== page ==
First and foremost, at least for me, is the need for actionable insights from any streaming analytics tool we might use. Streaming analytics tooling take in a massive amount of data from all times of the day. Not only that, they also (should) have a good insight into many differentiators that make certain sessions different from one another. For example, there is going to be a difference between Android and iOS mobile phones — and we want to know and be able to see that difference.
With this big bag of data, streaming analytics tools can show us whenever anomalies arise. Is a new release on Android giving a lot higher buffer rate? It can tell us this happens, based on the data that it’s receiving from our players. And there are a whole lot more use cases/actionable insights like that. To name a few:
- Every day around 18:00 there are more playback errors. An indicator that we might not be able to scale up quickly enough for the 18:00 news. We need to do something about this and scale up quicker before 18:00, as we can predict the increase in usage.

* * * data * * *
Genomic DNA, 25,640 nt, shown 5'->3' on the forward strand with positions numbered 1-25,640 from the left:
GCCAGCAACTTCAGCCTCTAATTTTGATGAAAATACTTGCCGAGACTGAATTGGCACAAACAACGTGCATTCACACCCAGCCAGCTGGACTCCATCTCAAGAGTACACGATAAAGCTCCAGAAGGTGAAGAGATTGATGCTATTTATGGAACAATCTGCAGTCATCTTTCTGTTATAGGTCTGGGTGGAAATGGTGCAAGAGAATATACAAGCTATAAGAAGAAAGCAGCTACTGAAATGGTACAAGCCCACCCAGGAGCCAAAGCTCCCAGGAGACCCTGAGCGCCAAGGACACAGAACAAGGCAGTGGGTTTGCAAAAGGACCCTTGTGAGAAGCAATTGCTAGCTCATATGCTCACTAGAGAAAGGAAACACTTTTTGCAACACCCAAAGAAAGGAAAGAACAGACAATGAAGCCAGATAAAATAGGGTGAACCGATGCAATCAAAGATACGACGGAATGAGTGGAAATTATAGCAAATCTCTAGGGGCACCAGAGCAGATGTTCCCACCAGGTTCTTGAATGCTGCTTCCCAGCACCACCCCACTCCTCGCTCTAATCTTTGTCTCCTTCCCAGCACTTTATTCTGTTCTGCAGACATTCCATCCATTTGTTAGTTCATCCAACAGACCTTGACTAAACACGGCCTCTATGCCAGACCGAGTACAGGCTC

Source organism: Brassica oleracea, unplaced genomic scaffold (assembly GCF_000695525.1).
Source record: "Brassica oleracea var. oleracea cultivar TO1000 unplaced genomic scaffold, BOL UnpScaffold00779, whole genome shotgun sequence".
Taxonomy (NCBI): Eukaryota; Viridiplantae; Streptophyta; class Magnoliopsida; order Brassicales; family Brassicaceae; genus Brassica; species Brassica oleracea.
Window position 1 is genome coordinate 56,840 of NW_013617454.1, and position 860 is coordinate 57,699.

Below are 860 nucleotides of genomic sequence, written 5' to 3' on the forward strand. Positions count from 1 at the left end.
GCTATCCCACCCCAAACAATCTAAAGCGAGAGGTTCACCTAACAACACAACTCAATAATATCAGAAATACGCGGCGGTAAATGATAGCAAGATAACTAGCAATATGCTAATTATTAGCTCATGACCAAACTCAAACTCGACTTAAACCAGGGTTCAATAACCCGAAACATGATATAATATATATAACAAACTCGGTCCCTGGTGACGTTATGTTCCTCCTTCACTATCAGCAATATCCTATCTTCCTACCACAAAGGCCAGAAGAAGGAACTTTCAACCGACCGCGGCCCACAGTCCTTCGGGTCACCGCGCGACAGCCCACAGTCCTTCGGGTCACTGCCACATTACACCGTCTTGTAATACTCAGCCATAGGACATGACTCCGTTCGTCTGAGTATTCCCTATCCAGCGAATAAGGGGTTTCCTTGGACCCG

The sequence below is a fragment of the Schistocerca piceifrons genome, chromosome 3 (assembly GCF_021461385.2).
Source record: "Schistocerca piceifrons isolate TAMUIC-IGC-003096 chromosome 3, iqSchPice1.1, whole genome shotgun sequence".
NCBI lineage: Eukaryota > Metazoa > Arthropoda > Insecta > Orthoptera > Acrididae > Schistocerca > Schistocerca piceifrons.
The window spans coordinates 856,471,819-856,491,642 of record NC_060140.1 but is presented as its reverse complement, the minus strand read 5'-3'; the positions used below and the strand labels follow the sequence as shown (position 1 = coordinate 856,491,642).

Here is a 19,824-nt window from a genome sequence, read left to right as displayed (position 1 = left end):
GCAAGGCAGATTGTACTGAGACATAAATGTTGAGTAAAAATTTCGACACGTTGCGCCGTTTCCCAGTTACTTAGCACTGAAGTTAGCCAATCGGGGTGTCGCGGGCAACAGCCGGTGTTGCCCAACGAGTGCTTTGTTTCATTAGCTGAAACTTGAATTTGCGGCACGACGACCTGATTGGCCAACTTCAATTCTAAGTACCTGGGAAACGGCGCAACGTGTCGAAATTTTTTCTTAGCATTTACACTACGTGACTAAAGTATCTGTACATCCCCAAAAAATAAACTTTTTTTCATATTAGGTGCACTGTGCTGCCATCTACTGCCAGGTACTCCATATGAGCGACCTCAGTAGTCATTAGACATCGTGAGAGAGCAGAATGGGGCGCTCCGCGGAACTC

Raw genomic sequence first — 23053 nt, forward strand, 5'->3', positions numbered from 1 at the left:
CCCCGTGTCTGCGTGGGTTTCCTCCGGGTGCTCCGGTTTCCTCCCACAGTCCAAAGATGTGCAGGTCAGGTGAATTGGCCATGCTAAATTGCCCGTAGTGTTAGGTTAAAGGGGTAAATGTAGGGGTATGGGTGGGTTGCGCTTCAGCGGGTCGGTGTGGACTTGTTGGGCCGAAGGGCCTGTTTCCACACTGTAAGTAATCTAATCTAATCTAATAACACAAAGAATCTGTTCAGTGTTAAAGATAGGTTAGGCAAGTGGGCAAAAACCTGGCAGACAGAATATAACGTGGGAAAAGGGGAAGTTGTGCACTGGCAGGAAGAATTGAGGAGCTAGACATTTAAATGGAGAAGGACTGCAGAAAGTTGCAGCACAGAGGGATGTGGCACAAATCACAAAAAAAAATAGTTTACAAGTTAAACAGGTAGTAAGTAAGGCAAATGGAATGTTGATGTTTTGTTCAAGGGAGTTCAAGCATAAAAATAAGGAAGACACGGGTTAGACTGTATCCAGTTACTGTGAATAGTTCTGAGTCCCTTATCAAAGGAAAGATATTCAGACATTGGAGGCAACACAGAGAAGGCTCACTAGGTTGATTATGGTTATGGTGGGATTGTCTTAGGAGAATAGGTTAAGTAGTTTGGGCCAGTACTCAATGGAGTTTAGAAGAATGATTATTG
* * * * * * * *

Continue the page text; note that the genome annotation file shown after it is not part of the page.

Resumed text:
- Since version 1.5.2, we see a 20% increase in video views. The release worked great! The new user interface has really worked in driving more users to watch content. Of course, this goes both ways with view decreases too.
- For the past 15 minutes, we see a sharply increased rebuffer rate of 20% with one of our CDNs. Something seems to be up with one of the CDNs we use in our multi-CDN setup. It would be good to reach out and see what is happening, while we move all traffic over to a CDN we know that works in the meantime.
- In the past 5 minutes, 100% of our traffic has errored. Probably a big issue in the chain — is AWS down? You might have other monitoring for this, too.